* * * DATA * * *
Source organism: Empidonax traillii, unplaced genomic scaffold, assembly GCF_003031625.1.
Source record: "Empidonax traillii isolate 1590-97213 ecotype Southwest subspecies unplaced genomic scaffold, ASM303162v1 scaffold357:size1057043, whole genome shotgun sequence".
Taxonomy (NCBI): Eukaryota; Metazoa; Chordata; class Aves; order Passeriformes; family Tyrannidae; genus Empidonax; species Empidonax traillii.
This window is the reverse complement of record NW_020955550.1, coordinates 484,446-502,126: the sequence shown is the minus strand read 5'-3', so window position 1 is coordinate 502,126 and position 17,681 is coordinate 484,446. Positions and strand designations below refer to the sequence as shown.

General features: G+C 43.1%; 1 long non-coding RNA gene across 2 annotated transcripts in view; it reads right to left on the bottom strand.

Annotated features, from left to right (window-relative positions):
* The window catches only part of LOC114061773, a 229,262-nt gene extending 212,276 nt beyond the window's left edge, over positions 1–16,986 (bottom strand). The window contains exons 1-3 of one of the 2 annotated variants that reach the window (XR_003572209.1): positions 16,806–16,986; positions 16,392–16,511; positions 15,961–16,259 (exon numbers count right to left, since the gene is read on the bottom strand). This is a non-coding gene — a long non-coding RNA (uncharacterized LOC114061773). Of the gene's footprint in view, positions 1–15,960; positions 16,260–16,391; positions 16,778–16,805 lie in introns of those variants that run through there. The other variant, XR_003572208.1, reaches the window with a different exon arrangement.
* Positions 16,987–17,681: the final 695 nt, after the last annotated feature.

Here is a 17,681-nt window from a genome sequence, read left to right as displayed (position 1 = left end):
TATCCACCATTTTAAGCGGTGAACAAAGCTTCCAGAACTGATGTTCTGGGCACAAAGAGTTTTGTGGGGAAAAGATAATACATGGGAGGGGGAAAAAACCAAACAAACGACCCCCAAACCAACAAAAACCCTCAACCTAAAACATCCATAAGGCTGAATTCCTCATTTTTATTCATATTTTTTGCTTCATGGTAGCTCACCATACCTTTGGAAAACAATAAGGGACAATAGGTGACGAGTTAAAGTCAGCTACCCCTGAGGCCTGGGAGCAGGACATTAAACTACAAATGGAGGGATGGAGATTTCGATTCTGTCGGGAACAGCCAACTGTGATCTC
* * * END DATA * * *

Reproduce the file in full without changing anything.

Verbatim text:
Source organism: Empidonax traillii, unplaced genomic scaffold, assembly GCF_003031625.1.
Source record: "Empidonax traillii isolate 1590-97213 ecotype Southwest subspecies unplaced genomic scaffold, ASM303162v1 scaffold357:size1057043, whole genome shotgun sequence".
Taxonomy (NCBI): Eukaryota; Metazoa; Chordata; class Aves; order Passeriformes; family Tyrannidae; genus Empidonax; species Empidonax traillii.
This window is the reverse complement of record NW_020955550.1, coordinates 484,446-502,126: the sequence shown is the minus strand read 5'-3', so window position 1 is coordinate 502,126 and position 17,681 is coordinate 484,446. Positions and strand designations below refer to the sequence as shown.

General features: G+C 43.1%; 1 long non-coding RNA gene across 2 annotated transcripts in view; it reads right to left on the bottom strand.

Annotated features, from left to right (window-relative positions):
* The window catches only part of LOC114061773, a 229,262-nt gene extending 212,276 nt beyond the window's left edge, over positions 1–16,986 (bottom strand). The window contains exons 1-3 of one of the 2 annotated variants that reach the window (XR_003572209.1): positions 16,806–16,986; positions 16,392–16,511; positions 15,961–16,259 (exon numbers count right to left, since the gene is read on the bottom strand). This is a non-coding gene — a long non-coding RNA (uncharacterized LOC114061773). Of the gene's footprint in view, positions 1–15,960; positions 16,260–16,391; positions 16,778–16,805 lie in introns of those variants that run through there. The other variant, XR_003572208.1, reaches the window with a different exon arrangement.
* Positions 16,987–17,681: the final 695 nt, after the last annotated feature.

Here is a 17,681-nt window from a genome sequence, read left to right as displayed (position 1 = left end):
TATCCACCATTTTAAGCGGTGAACAAAGCTTCCAGAACTGATGTTCTGGGCACAAAGAGTTTTGTGGGGAAAAGATAATACATGGGAGGGGGAAAAAACCAAACAAACGACCCCCAAACCAACAAAAACCCTCAACCTAAAACATCCATAAGGCTGAATTCCTCATTTTTATTCATATTTTTTGCTTCATGGTAGCTCACCATACCTTTGGAAAACAATAAGGGACAATAGGTGACGAGTTAAAGTCAGCTACCCCTGAGGCCTGGGAGCAGGACATTAAACTACAAATGGAGGGATGGAGATTTCGATTCTGTCGGGAACAGCCAACTGTGATCTC